New Brunswick

Paramount Theatre nears final curtain

Saint John is on the verge of losing one of its landmarks now that Uptown Saint John is no longer moving ahead with the Paramount Theatre project.

Uptown Saint John has backed away from the restoration project

Saint John is on the verge of losing one of its landmarks now that Uptown Saint John is no longer moving ahead with the Paramount Theatre project.

The business agency had wanted to transform the old, vacant theatre on King Square into two large performance spaces and a café, restoring the dilapidated interior to its former Art Deco-style glory and making it the centre piece of a performing arts district.

But Peter Asimakos, the general manager of Uptown Saint John, said another group will have to take over plans to save the prime piece of real estate from the wrecking ball.

Uptown Saint John could no longer lead the project, which had an estimated upfront cost of $3.5 million, without financial commitments from government and the private sector, he said.

"I think everybody likes the project, but there is a list of projects in the city and there's funding shortages everywhere. So it's not an easy task to try and meet all these project opportunities."

Fundraisers did bring in a small amount of cash and the city had committed some funding, but that was cut from the 2012-13 budget when no money came in from the province or Ottawa.

Meanwhile, Uptown Saint John has been paying nearly $3,000 a month for more than a year to stave off demolition of the building, which has sat vacant since 2005 and unused for several years prior to that, said Asimakos.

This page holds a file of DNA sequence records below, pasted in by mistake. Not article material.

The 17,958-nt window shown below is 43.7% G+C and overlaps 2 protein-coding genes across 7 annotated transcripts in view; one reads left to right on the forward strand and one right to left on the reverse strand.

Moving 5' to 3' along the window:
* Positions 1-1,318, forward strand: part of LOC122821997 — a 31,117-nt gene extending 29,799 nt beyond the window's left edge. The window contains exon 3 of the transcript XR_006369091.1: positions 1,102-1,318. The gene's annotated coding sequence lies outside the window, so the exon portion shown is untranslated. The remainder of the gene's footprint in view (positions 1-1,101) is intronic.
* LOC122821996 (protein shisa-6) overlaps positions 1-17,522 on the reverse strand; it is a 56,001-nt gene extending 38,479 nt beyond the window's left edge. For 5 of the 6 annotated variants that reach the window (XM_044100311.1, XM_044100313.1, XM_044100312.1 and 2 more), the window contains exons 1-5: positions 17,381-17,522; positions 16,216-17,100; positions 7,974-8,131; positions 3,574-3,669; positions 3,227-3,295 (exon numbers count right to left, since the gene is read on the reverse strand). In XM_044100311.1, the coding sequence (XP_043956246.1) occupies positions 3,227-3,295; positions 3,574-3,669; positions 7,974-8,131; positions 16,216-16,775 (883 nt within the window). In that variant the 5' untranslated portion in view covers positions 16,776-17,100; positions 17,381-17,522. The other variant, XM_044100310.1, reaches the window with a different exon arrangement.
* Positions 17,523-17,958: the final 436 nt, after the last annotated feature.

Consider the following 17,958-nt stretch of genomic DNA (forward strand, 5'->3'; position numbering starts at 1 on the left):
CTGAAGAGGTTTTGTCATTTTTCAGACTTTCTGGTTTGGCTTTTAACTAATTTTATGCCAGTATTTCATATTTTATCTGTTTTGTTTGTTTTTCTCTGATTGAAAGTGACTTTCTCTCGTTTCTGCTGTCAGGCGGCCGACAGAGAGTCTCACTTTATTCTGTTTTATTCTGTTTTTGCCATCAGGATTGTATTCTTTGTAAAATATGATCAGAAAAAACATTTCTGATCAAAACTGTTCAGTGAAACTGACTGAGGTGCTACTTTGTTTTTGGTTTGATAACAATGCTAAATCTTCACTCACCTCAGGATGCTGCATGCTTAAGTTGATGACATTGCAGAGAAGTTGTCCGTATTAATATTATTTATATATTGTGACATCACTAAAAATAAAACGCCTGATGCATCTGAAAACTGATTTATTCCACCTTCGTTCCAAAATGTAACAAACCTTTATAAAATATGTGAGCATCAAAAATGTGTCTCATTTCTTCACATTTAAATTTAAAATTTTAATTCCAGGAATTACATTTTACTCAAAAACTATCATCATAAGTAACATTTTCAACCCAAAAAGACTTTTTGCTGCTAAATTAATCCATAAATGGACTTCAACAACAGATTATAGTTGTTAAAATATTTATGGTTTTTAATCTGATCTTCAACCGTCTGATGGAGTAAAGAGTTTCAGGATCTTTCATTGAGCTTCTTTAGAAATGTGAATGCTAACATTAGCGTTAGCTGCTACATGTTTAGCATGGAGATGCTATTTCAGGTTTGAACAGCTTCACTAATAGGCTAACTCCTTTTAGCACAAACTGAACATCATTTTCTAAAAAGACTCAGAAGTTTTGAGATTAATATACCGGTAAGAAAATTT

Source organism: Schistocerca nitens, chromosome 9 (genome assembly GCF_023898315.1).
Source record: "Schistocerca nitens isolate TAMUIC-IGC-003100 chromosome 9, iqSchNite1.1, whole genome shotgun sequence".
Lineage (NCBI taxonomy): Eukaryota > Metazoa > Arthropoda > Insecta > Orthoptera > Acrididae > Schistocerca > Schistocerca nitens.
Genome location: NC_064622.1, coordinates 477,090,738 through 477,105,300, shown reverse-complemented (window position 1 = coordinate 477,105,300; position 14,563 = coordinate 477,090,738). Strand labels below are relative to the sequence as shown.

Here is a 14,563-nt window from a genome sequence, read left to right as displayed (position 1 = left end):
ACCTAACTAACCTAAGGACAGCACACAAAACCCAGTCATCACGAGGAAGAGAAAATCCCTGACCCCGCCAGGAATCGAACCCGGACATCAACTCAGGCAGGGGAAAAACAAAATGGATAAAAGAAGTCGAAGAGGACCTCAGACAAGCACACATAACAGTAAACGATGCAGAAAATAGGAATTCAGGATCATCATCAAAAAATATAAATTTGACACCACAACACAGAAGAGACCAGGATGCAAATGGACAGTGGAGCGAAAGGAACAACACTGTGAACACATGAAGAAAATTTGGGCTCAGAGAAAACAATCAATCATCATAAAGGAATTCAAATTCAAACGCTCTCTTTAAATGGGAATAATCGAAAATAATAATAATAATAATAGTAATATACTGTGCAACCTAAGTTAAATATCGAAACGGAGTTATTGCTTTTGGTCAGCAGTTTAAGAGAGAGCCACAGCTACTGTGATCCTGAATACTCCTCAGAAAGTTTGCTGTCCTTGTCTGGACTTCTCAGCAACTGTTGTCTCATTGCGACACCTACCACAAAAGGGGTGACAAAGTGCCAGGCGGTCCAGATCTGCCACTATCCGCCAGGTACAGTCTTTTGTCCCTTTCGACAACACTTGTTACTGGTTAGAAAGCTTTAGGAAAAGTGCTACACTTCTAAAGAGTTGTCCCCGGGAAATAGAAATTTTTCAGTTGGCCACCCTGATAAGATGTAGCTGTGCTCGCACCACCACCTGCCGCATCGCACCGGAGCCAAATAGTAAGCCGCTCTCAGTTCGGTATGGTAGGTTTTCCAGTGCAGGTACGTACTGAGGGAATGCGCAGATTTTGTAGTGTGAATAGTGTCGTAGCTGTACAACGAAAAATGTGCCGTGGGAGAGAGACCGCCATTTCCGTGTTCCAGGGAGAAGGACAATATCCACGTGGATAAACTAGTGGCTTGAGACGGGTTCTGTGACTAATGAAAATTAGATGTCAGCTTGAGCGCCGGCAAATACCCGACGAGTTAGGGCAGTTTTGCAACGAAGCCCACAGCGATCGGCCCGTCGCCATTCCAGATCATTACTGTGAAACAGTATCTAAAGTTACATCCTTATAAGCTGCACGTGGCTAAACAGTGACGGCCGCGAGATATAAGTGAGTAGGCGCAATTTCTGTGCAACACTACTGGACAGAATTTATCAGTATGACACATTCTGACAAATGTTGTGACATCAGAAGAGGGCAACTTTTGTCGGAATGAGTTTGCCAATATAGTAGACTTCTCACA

"We felt that since the funding picture for this project was looking not so promising in the near term, that we started to focus on other activities that perhaps have been taking a back seat."

Asimakos said he's willing to share Uptown Saint John's business plan with whoever wants to move foward with the project.

If no one else steps up, the building's owner Paul Daeres plans to turn the property into a parking lot.

He said he doesn’t want to tear the building down, but it doesn't look like there's much hope left.

Proponents disappointed

Filmmaker Michael McDonald, who had fought to save the old cinema is disappointed.

He maintains the Paramount could have been a catalyst for big change in the uptown area, currently rife with empty buildings.

"These buildings are the hearts of the neighbourhood. They're what attracts people and businesses, and wherever there's activity, you're going to see an injection of life," he said.

"And to tear this building down, we are going to lose our theatre district."

The reaction among Saint Johners questioned by CBC News on Wednesday is mixed.

"If you start tearing down your central part of the city, the city starts to erode," said Ryan Massey.

"And if you give up on places that people can go and do things in the uptown area, and it goes to the suburbs or some of the outlying areas, then we miss the whole uptown culture, the whole uptown vibe."

But Pierrette Ross said it’s time for something to be done – one way or the other.

"Either they get rid of this eyesore, or fix it up so it's nice," he said. "Otherwise, tear it down, which is kind of a shame because it's a good enough building."

The Paramount Theatre was built in 1947. The bulding on the outside has not changed, however, in the 1970s the one large cinema was divided into two smaller ones, according to a New Brunswick Community College architectural heritage website.